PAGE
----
This version is the version of MS-DOS, discussed here, as the dozens of other OEM versions of "MS-DOS" were only relevant to the systems they were designed for, in any case were similar in function and capability to some standard version for the IBM PC—often the same-numbered version, but not always, since some OEMs used their own proprietary version numbering schemes —with a few notable exceptions. Microsoft omitted multi-user support from MS-DOS because Microsoft's Unix-based operating system, was multi-user; the company planned, over time, to improve MS-DOS so it would be indistinguishable from single-user Xenix, or XEDOS, which would run on the Motorola 68000, Zilog Z8000, the LSI-11. Microsoft advertised MS-DOS and Xenix together, listing the shared features of its "single-user OS" and "the multi-user, multi-tasking, UNIX-derived operating system", promising easy
History of the Berkeley Software Distribution
The History of the Berkeley Software Distribution begins in the 1970s. The earliest distributions of Unix from Bell Labs in the 1970s included the source code to the operating system, allowing researchers at universities to modify and extend Unix; the operating system arrived at Berkeley in 1974, at the request of computer science professor Bob Fabry, on the program committee for the Symposium on Operating Systems Principles where Unix was first presented. A PDP-11/45 was bought to run the system, but for budgetary reasons, this machine was shared with the mathematics and statistics groups at Berkeley, who used RSTS, so that Unix only ran on the machine eight hours per day. A larger PDP-11/70 was installed at Berkeley the following year, using money from the Ingres database project. In 1975, Ken Thompson took a sabbatical from Bell Labs and came to Berkeley as a visiting professor, he started working on a Pascal implementation for the system. Graduate students Chuck Haley and Bill Joy improved Thompson's Pascal and implemented an improved text editor, ex.
Other universities became interested in the software at Berkeley, so in 1977 Joy started compiling the first Berkeley Software Distribution, released on March 9, 1978. 1BSD was an add-on to Version 6 Unix rather than a complete operating system in its own right. Some thirty copies were sent out; the Second Berkeley Software Distribution, released in May 1979, included updated versions of the 1BSD software as well as two new programs by Joy that persist on Unix systems to this day: the vi text editor and the C shell. Some 75 copies of 2BSD were sent out by Bill Joy. A further feature was a networking package called Berknet, developed by Eric Schmidt as part of his master's thesis work, that could connect up to twenty-six computers and provided email and file transfer. After 3BSD had come out for the VAX line of computers, new releases of 2BSD for the PDP-11 were still issued and distributed through USENIX. 2.9BSD from 1983 included code from 4.1cBSD, was the first release, a full OS rather than a set of applications and patches.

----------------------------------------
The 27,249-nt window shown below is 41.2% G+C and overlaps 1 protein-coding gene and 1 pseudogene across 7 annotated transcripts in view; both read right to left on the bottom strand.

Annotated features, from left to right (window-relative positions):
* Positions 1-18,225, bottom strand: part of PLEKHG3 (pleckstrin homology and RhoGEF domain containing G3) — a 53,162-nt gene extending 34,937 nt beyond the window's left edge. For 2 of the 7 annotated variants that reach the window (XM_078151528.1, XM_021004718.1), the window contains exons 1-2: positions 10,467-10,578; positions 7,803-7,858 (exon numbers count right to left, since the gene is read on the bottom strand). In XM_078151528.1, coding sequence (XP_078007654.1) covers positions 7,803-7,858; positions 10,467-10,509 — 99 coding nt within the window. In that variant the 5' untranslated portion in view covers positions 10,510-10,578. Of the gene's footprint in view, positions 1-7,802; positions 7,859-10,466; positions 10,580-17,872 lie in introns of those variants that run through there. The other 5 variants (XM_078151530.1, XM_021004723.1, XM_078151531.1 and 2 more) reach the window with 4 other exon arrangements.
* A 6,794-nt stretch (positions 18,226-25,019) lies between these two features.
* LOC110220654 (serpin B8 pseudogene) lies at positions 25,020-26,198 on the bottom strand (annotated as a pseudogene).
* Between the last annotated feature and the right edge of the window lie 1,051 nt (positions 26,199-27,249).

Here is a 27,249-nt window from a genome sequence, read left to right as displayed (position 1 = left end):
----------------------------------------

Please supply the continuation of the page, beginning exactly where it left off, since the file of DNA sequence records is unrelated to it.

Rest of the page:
The most recent release, 2.11BSD, was first issued in 1992. In the 21st Century, maintenance updates from volunteers continued: patch 451 was released on December 22, 2018. A VAX computer was installed at Berkeley in 1978, but the port of Unix to the VAX architecture, UNIX/32V, did not take advantage of the VAX's virtual memory capabilities; the kernel of 32V was rewritten by Berkeley students to include a virtual memory implementation, a complete operating system including the new kernel, ports of the 2BSD utilities to the VAX, the utilities from 32V was released as 3BSD at the end of 1979. 3BSD was alternatively called Virtual VAX/UNIX or VMUNIX, BSD kernel images were called /vmunix until 4.4BSD. The success of 3BSD was a major factor in the Defense Advanced Research Projects Agency's decision to fund Berkeley's Computer Systems Research Group, which would develop a standard Unix platform for future DARPA research in the VLSI Project. 4BSD offered a number of enhancements over 3BSD, notably job control in the released csh, delivermail, "reliable" signals, the Curses programming library.
In a 1985 review of BSD releases, John Quarterman et al. wrote: 4BSD was the operating system of choice for VAXs from the beginning until the release of System III Most organizations would buy a 32V license and order 4BSD from Berkeley without bothering to get a 32V tape. Many installations inside the Bell System ran 4.1BSD. 4.1BSD was a response to criticisms of BSD's performance relative to the dominant VAX operating system, VMS. The 4.1BSD kernel was systematically tuned up by Bill Joy until it could perform as well as VMS on several benchmarks. The release would have been called 5BSD. Before its official release came three intermediate versions: 4.1a incorporated a modified version of BBN's preliminary TCP/IP implementation. Back at Bell Labs, 4.1cBSD became the basis of the 8th Edition of Research Unix, a commercially supported version was available from mtXinu. To guide the design of 4.2BSD, Duane Adams of DARPA formed a "steering committee" consisting of Bob Fabry, Bill Joy and Sam Leffler from UCB, Alan Nemeth and Rob Gurwitz from BBN, Dennis Ritchie from Bell Labs, Keith Lantz from Stanford, Rick Rashid from Carnegie-Mellon, Bert Halstead from MIT, Dan Lynch from ISI, Gerald J. Popek of UCLA.